There you have it. He doesn’t have dementia. He was always that way. Poor “Tired”!

I really like what you wrote about the “golden age of moral living.” I must be getting elderly, because I sometimes think like that myself. Thanks for pointing out the fallacy in that.

This one gave me a chuckle; I’ve been feeling your pain for decades! Both my parents spoke with forked tongue!If it had only been comments about my hair…

However, over the years I’ve spent struggling to think of workable responses – and how to cope with the command from God to honor those folks while not letting the insults devastate me.

I’ve found it’s best to say something while the offender’s words are still “in the air,” so to speak. Otherwise, they usually act or actually areoblivious to what they’ve said. Also when I’m on the receiving end, I’m too shocked to think of something appropriate quickly. So I like to keep some easy responses in mind to “mark the place” or draw attention to the problem right on the spot. Here’s some I’ve collected:

  1. “Aren’t you glad you don’t have to worry about that, Mom (Dad)?” This one came from an older friend whose children used that line as a signal when she was overstepping boundaries. I thought it’s great for parents who actually care about boundaries and listen. Those people aren’t usually a problem, but I love the line and shared it with my adult offspring to use on me when I overstep! It’s a nice way of saying,”It’s not your business.”
  2. “OUCH!” This is my standard “go-to” line for insults that come as a surprise. It lets them know it hurt, and saves me the bother of thinking of a response fitted to whatever latest verbal dig. Sadly, people who are willing to hurt me act confused when I say “ouch!” but it helps me deflect the insult.
  3. “What?” In this case I’m asking the person to repeat the line, as if I didn’t understand. I’ve done this when my mother insulted me at lunch with my family (in public). I just kept asking her to repeat it with a confused look on my face. I continued until she wound down.

I’ve found that people can be quite rude, and since I grew up with parents like that, it took me decades to stop allowing other people like that into my life. After all, it was what I was used to!

I also spent decades struggling with the imperative to honor my parents when they were so hard to cope with for a variety of reasons. Finally someone told me the best way to honor your parents is to bea good parent. Check!

Leah

Puyallup, Washington

I loved what you wrote about honoring your parents by being a good parent, Leah. If people in “Tired’s” position can do that, at least the negativity won’t be perpetuated to the next generation.

It’s the age-old dilemma between agency and force. A responsible parent will teach their child all the things parents have been counseled by the Lord to teach during the time that their child is growing up. Then they should step back and allow that child to live his life and exercise his agency.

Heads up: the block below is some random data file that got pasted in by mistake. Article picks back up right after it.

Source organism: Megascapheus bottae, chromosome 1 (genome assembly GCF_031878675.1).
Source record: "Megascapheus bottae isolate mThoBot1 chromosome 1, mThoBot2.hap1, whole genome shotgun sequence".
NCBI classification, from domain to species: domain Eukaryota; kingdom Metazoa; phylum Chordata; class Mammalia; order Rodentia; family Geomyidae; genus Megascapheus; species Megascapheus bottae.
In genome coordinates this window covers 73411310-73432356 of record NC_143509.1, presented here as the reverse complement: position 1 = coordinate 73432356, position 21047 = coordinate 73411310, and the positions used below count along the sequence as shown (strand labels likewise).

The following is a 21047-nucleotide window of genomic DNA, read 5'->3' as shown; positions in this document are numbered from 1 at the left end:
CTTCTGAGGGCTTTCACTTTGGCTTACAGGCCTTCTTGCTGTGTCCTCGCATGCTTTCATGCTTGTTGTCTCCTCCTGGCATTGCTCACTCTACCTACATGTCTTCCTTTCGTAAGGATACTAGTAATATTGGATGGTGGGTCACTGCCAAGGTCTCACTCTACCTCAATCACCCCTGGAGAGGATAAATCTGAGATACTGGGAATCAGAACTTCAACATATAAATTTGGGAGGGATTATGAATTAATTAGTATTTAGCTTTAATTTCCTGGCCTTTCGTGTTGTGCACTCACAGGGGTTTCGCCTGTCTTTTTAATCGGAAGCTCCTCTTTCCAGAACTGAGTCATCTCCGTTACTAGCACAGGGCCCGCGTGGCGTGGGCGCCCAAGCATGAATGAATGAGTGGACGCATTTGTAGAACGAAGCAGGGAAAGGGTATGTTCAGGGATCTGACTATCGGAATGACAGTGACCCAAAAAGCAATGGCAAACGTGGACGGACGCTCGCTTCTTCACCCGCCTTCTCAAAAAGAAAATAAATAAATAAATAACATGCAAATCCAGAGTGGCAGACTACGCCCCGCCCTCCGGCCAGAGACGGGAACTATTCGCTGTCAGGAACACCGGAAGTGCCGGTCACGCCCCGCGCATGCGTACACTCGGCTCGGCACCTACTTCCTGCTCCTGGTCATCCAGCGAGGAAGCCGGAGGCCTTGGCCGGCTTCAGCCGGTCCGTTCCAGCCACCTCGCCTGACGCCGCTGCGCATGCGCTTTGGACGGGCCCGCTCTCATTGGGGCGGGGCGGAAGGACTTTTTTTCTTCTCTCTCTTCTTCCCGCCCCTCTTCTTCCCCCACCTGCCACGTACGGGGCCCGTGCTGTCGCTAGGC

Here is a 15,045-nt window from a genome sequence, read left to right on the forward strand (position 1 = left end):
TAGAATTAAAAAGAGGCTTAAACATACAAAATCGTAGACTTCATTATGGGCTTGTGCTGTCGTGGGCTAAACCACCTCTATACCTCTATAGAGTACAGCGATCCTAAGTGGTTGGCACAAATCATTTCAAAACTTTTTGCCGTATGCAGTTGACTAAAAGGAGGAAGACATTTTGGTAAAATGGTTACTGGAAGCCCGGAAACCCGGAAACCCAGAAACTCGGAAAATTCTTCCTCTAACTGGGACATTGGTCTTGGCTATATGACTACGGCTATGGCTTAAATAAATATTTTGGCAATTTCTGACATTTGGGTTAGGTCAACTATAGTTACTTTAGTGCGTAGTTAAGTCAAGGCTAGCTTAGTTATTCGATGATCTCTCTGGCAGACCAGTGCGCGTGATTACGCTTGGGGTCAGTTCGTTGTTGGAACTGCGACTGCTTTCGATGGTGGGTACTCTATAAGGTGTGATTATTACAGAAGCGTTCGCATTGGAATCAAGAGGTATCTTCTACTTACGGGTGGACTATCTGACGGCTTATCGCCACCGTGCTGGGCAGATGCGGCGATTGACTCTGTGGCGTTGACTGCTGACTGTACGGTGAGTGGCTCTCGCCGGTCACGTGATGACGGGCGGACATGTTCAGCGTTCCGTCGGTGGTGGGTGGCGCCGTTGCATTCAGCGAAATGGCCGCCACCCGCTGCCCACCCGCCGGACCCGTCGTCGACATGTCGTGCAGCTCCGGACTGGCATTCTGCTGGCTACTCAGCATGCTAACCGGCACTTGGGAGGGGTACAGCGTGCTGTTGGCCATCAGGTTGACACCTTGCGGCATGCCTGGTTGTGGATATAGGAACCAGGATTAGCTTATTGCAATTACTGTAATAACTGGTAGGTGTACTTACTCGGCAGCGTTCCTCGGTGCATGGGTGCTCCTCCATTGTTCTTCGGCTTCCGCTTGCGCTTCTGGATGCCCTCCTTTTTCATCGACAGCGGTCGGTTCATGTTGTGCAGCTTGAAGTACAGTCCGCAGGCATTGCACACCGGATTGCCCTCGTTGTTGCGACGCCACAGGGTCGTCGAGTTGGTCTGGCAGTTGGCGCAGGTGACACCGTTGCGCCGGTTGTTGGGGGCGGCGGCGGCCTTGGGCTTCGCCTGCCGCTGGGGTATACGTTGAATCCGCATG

This does not mean the parent will no longer take part in his child’s life, but there is a proper way to do this. A parent should remain prayerful and follow inspiration as received from the Lord.

The proper pattern has been set by the Lord himself. He sent us to earth with all the guidelines in place. He continues to encourage and counsel us through His living prophet and other Church leaders, as well as through the scriptures that we prayerfully study. But he does not force us. It was Satan who wanted to force us back to heaven!

Notice when you receive a special priesthood blessing, how the Lord focuses on the positive.


  He commends us, encourages us, and counsels us. He does not dwell on the negative. When we receive direction in such a loving way, we naturally have a desire to please Him. We want to improve ourselves!

This is such a different attitude from what is derived from listening to one who constantly badgers us with unwanted advice and who actually rejects us by their actions. They are actually displaying a form of pride that President Ezra Taft Benson warned about in his memorable talk on pride in 1989. And unfortunately, they are also displaying judgment upon us.

We know that the Lord is the only One worthy to be our Judge. Sadly, such people, as this man’s father, push their loved ones away from themselves by such actions. Let’s hope his father repents of such actions soon, so that he can enjoy fellowship with his son and grandchildren.

OneWho Understands in Kansas

Thanks for your thoughts, Kansas. I hope your input and that of all the others will help “Tired” in his journey.

Next week we’ll have another topic. Readers, if you have any ideas for future topics, be sure to send them to MeridianMagazine@aol.com. DO NOT USE THE FORM ON THIS PAGE, BECAUSE THINGS GET LOST THAT WAY. JUST USE THIS EMAIL ADDRESS! Be sure to put a subject on it so I’ll know it isn’t spam.

Until next week – Kathy

“Dream as if you’ll live forever; live as if you’ll die today.”

James Dean